Paris, 3 December 2010
The OECD Secretariat today informed the Working Party on Private Pensions and the Insurance and Private Pensions Committee [IPPC] that some countries are reconsidering their approach to the provision of sustainable and adequate pensions. The IPPC and its Working Party on Private Pensions would like to reiterate that as countries do this, they take into account its previously approved key recommendations, namely:
Security in old-age should come from a diversity of pension income sources: A balance between public and private pensions is a necessity in order to maintain not only sustainable pension systems, but also to improve resilience to shocks of different nature and thus ensure quality living standards for pensioners.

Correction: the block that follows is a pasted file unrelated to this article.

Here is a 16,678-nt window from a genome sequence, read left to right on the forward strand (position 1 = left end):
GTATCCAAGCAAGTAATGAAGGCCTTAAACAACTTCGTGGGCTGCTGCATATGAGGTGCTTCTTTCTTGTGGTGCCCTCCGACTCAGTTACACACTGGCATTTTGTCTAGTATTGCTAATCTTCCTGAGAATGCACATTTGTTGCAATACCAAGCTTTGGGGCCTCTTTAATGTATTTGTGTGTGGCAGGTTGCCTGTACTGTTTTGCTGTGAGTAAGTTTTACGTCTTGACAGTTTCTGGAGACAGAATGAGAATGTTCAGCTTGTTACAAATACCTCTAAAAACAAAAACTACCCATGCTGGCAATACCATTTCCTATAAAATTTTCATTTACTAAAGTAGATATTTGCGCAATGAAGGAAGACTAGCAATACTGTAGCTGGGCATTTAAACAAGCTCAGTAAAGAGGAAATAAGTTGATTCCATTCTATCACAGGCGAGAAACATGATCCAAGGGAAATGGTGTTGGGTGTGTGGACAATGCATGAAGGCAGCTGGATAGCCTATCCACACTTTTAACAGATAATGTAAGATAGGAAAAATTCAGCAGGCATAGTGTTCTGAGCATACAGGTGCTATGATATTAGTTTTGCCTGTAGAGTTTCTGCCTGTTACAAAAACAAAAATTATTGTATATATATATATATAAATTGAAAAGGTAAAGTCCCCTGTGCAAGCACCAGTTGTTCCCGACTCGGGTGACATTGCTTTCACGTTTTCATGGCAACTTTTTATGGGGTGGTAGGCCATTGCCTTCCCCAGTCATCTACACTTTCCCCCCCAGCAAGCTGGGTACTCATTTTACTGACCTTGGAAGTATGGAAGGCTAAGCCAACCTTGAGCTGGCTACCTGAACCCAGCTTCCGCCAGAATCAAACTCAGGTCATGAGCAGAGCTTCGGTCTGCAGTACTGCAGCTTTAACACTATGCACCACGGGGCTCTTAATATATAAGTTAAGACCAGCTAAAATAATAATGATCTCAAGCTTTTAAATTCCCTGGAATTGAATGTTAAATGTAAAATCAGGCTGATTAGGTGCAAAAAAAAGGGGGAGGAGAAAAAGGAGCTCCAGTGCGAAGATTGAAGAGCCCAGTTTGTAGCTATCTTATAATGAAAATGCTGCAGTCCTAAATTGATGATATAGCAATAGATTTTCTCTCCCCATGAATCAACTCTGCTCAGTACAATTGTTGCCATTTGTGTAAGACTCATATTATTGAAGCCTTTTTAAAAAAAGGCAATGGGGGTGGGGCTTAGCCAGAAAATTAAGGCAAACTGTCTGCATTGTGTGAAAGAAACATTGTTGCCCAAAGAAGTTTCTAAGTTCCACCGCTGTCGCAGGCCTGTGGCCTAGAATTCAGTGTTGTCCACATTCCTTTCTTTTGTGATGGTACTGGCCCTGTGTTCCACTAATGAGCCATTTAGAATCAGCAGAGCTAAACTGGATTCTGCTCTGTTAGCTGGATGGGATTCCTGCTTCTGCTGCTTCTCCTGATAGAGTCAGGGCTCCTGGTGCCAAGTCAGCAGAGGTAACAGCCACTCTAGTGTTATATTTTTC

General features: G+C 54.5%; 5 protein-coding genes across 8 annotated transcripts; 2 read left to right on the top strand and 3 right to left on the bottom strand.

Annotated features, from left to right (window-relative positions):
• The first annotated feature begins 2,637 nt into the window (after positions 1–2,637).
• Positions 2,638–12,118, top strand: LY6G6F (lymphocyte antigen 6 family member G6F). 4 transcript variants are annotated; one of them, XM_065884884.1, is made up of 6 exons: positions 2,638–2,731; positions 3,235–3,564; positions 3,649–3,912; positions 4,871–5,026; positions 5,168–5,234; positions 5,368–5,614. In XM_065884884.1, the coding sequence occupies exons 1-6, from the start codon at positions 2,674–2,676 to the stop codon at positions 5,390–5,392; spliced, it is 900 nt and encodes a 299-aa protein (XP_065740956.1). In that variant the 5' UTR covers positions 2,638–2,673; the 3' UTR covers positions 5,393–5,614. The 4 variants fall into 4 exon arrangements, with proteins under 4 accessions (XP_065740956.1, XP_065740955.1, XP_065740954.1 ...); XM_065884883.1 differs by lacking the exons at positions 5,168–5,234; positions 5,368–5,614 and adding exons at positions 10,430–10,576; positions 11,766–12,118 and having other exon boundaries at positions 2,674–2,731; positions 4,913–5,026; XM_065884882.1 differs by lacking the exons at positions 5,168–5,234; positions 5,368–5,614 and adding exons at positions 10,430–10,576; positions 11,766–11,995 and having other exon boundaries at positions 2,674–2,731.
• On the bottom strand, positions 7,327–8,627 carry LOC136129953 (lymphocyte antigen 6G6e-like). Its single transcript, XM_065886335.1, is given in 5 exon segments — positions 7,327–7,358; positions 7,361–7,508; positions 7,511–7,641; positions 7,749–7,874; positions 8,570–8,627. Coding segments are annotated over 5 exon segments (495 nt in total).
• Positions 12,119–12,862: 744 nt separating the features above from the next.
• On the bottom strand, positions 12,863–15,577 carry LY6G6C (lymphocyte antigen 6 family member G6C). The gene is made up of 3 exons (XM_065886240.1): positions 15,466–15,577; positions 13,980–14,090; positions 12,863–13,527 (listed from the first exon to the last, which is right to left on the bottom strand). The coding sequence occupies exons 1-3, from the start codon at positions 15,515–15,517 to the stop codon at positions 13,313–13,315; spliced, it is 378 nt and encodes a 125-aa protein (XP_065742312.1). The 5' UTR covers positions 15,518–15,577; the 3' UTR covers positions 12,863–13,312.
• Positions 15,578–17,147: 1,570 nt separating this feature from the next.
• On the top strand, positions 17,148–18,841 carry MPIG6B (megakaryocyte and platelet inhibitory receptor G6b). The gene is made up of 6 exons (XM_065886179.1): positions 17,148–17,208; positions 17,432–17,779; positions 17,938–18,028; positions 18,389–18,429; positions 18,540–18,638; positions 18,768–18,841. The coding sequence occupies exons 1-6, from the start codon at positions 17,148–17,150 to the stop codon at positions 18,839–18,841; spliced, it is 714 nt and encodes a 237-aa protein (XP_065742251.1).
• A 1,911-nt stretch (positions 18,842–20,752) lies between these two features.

Long-term considerations should drive pension policy: Long-term issues such as the sustainability and adequacy of pension systems should drive decisions on the pension system rather than short-term fiscal and political pressures.
Private pension systems should be strengthened and the efficiency and effectiveness of private pensions regulation should be enhanced to help address the challenges of ageing, as reflected in the mandate of the Insurance and Private Pensions Committee, the parent body of the Working Party on Private Pensions.
Disclosure and communication policies should be stepped up and pension education should be promoted: The understanding of a pension system by the public and policy makers is key to its success. Adequate disclosure and pension education are needed to help members manage their future retirement goals.
For further information, please contact:
Adrian Blundell-Wignall (Tel. + 33 1 45 24 91 00)
André Laboul (Tel. + 33 1 45 24 91 27)
Juan Yermo (Tel. + 33 1 45 24 96 62)
OECD Recommendation on Core Principles of Occupational Pension Regulation (pdf)
Private pensions and policy responses to the financial and economic crisis (pdf)